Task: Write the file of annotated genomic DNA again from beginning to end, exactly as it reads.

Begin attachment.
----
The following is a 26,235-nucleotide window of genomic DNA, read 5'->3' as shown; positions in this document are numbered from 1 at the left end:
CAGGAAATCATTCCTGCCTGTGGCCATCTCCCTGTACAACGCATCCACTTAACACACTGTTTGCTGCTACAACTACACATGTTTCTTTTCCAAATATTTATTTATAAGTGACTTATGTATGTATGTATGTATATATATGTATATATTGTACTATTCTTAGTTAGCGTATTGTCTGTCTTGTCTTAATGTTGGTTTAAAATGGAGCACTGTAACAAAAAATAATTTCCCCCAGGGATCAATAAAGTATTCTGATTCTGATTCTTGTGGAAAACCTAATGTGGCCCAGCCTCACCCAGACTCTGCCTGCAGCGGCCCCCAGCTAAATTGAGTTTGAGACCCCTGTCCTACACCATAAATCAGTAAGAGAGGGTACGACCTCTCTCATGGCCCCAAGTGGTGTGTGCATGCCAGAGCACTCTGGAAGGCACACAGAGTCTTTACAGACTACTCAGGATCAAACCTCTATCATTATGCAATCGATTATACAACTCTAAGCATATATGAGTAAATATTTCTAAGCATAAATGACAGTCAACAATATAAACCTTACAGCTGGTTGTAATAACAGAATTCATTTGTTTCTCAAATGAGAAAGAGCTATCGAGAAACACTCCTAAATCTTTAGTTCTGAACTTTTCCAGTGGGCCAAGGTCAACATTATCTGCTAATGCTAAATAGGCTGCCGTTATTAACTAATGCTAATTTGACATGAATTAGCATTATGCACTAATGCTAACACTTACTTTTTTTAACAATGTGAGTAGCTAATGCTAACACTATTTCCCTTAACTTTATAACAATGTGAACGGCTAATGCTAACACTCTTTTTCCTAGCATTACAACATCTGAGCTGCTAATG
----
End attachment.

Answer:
The following is a 26,235-nucleotide window of genomic DNA, read 5'->3' as shown; positions in this document are numbered from 1 at the left end:
CAGGAAATCATTCCTGCCTGTGGCCATCTCCCTGTACAACGCATCCACTTAACACACTGTTTGCTGCTACAACTACACATGTTTCTTTTCCAAATATTTATTTATAAGTGACTTATGTATGTATGTATGTATATATATGTATATATTGTACTATTCTTAGTTAGCGTATTGTCTGTCTTGTCTTAATGTTGGTTTAAAATGGAGCACTGTAACAAAAAATAATTTCCCCCAGGGATCAATAAAGTATTCTGATTCTGATTCTTGTGGAAAACCTAATGTGGCCCAGCCTCACCCAGACTCTGCCTGCAGCGGCCCCCAGCTAAATTGAGTTTGAGACCCCTGTCCTACACCATAAATCAGTAAGAGAGGGTACGACCTCTCTCATGGCCCCAAGTGGTGTGTGCATGCCAGAGCACTCTGGAAGGCACACAGAGTCTTTACAGACTACTCAGGATCAAACCTCTATCATTATGCAATCGATTATACAACTCTAAGCATATATGAGTAAATATTTCTAAGCATAAATGACAGTCAACAATATAAACCTTACAGCTGGTTGTAATAACAGAATTCATTTGTTTCTCAAATGAGAAAGAGCTATCGAGAAACACTCCTAAATCTTTAGTTCTGAACTTTTCCAGTGGGCCAAGGTCAACATTATCTGCTAATGCTAAATAGGCTGCCGTTATTAACTAATGCTAATTTGACATGAATTAGCATTATGCACTAATGCTAACACTTACTTTTTTTAACAATGTGAGTAGCTAATGCTAACACTATTTCCCTTAACTTTATAACAATGTGAACGGCTAATGCTAACACTCTTTTTCCTAGCATTACAACATCTGAGCTGCTAATG